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How to Paint Wrought Iron

How to Paint Wrought Iron TIPS

How many homes in lots of the older cities around the USA have traditional and durable wrought iron porch railings, decorative porch supports or majestic wrought iron fencing? My guess is tens of thousands.

It could be hundreds of thousands.

Wrought iron is one of those materials of old that's proven itself. In almost all cases, it's a high-quality steel with few impurities in it.

That's why it doesn't turn to rust powder in just a few years.

Most wrought iron I've seen has stood the test of time. With just a little care on your part, you can preserve it so other future families that own your home can enjoy it too.

Degree of Difficulty: Two Hammers out of Five.

CLICK HERE to get FREE & FAST BIDS from local exterior painters who know wrought iron.

Needed Supplies

 Gather the following supplies:

Here's a great newer paint that's got the primer built in. This saves you TIME AND MONEY. CLICK HERE TO ORDER THIS PAINT. It comes in many colors. While you're buying this paint at Amazon, be SURE TO GET all the other tools you need in the following list.

Get These Tools

  • paint scraper
  • wire brush
  • assorted small paint brushes
  • paint cleaning tools
  • drop cloths

You may want to consider using a power drill equipped with a wire wheel if you have lots of rusty spots to prepare. You may also consider a versatile oscillating multi-tool to speed up this work.

Paint Is Glue

Paint is simply a colored glue. Any paint chemist will confirm this. All glues like to bond to surfaces that are clean, free of oil, dust-free, no rust, no rust scale, etc. The better condition the thing you're painting is in, and assuming you purchase a high-quality paint and matching primer, you can expect to get ten or more years out of a paint job.

Scrape Away

The most common problem with wrought iron is peeling paint with rust under the paint. Scrape off as much of the paint as you can. Use a wire brush or a power tool equipped with one that allows you to remove the rust so you see bare metal. Wear a special dust mask that will keep any of the paint dust out of your lungs. There's a very good chance you might be dealing with older layers of paint that very likely contain lead.

X-O Rust Paint Video

Watch the following video. You'll be blown away by the test panels showing how good this paint is next to the name brand you were going to buy.

The video shows a spray paint, but this same paint is available in quarts and gallons for large jobs.

Rub The Rust

The success of your new paint job is based on the amount of time you spend in getting ready to paint. Most people don't want to invest the time to get rid of any and all rust. You must do this. It's non-negotiable.

CLICK HERE to get FREE & FAST BIDS from local exterior painters who know wrought iron.

Remove Dust

Once you've removed all rust, take a dry older paint brush and dust off all bare metal. Wipe down any existing painted wrought iron to remove any dust and dirt. Dust is your enemy.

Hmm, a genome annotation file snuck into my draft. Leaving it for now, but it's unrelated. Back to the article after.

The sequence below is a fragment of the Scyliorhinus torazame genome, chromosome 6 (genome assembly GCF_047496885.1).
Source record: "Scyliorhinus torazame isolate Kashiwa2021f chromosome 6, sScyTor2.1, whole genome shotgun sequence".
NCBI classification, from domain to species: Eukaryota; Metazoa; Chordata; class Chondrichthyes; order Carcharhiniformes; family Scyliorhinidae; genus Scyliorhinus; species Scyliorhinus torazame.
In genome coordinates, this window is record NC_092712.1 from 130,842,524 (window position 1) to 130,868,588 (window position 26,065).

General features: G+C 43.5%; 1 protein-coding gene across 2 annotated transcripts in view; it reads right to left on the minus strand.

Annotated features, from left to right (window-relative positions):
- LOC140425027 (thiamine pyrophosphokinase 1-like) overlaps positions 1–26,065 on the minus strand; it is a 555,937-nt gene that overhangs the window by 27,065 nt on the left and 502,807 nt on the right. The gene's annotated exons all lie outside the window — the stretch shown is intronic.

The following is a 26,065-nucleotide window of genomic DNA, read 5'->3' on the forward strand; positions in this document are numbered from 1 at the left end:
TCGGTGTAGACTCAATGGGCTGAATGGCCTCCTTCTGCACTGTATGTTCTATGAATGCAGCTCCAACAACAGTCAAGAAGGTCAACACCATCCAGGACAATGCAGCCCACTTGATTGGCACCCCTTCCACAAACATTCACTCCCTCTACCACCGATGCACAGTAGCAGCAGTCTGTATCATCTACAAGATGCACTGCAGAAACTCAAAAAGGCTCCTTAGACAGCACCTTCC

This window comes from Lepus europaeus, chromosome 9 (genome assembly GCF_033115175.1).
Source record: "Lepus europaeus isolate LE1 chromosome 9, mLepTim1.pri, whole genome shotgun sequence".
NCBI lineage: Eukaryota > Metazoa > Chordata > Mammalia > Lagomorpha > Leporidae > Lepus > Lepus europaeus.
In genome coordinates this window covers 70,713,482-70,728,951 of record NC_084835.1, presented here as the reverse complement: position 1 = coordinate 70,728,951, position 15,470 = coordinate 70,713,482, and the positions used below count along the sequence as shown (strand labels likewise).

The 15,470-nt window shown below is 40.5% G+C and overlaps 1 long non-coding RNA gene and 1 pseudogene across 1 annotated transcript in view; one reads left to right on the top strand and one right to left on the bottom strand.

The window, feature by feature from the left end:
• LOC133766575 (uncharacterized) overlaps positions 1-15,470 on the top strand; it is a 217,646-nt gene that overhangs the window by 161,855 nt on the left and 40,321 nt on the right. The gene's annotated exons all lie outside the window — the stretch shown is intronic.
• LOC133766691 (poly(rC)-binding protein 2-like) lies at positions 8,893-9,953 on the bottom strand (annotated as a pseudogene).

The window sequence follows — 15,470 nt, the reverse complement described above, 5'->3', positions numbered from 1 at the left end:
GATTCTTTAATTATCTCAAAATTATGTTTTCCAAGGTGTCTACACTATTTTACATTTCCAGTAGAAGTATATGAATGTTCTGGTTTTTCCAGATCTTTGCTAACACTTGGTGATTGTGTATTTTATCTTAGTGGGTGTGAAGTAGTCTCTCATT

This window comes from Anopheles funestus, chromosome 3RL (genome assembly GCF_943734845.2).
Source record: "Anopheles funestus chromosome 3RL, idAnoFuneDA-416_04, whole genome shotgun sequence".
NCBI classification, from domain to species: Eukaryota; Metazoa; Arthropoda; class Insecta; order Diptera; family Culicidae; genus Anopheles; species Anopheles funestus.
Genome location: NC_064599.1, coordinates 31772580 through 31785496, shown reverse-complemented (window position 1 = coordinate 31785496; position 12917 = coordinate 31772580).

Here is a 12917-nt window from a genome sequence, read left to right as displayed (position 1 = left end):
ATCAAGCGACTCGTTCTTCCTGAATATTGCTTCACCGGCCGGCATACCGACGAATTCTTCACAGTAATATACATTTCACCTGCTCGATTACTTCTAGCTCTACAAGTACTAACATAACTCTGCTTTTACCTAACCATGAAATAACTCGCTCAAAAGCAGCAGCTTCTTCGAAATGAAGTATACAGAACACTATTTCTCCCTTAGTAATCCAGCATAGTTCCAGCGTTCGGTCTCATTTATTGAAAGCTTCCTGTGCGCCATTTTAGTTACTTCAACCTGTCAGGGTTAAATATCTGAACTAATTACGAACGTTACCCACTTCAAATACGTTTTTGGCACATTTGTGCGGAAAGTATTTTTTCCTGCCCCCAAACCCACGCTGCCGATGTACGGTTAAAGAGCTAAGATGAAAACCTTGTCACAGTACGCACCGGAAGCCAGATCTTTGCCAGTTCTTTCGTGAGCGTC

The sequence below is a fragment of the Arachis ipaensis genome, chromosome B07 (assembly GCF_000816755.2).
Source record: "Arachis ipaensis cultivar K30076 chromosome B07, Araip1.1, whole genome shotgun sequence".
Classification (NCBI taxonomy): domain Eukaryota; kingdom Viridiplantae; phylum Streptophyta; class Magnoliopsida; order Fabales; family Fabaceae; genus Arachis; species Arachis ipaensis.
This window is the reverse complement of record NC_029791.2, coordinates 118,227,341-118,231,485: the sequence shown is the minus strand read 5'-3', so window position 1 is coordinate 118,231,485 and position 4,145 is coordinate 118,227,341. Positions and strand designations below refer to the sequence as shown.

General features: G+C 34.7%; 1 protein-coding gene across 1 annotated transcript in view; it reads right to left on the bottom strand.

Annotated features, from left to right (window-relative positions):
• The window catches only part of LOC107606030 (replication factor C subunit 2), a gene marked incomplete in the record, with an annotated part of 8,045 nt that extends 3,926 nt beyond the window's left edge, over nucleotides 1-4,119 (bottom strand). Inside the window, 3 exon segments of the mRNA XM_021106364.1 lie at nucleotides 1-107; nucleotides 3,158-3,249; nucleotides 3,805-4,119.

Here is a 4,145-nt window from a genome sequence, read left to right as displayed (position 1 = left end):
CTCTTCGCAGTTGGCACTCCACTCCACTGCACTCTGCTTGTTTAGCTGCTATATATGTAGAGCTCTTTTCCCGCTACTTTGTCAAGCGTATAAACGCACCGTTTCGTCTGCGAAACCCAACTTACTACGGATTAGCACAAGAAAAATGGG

Follow Label Instructions

Read the label on the metal primer can. Follow all the instructions, paying attention to the temperature limits. If you're trying to paint in the early spring or late fall, you could bump up against the lower temperature limit. Also pay attention to the time it says you have to wait to re-coat with finish paint. Some metal primers will allow you to paint metal that has a light coating of rust.

Finish Paint FAST

You'll get the best results with your finish paint if you apply it as soon as the primer says it can be recoated. You'll achieve a better mechanical and chemical bond. Plan ahead so you can apply the finish paint soon to the primed areas and not have days of time between the priming and the finish paint application.

Best Weather

You may think it's best to paint on sunny breezy days. That's the worst time. Overcast days with light or no wind are the best and if the temperature is around 65 F, it's ideal. Be sure there's no threat of rain until such time as the paint is dry.

Brush Tips

Apply the finish paint with the brush of your choice. If it's an oil paint, dip the brush in mineral spirits before you dip it in the paint. Getting the bristles wet with the solvent will make it easier to clean the brush later. If you're using a water-based metal paint, dip your brush in water first.

Don't Put It Off

The key to an easy wrought iron paint job is keeping up with it. If you allow the existing paint to fail miserably, then you'll have more prep work to do that's mind-numbing. Remember, purchase the most expensive metal paint and primer you can. Expensive paint almost always has the best ingredients.

CLICK HERE to get FREE & FAST BIDS from local exterior painters who know wrought iron.

Column: HT042

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2 Responses to How to Paint Wrought Iron

  1. I like to sandblast wrought iron. I was in the sandblasting business at one time so I still have some of my equipment but consumer equipment is available from local suppliers at reasonable prices. One is allsource Blasters and Equipment.
    The big expense is the air compressor but if you have one the rest is quite reasonable.
    Good Luck!

  2. I have used this product on the undercarriage of my camper. I love it. That is not the question. I have a brass bed that needs polishing/coating. Do you know a decent place close to home and reasonable?

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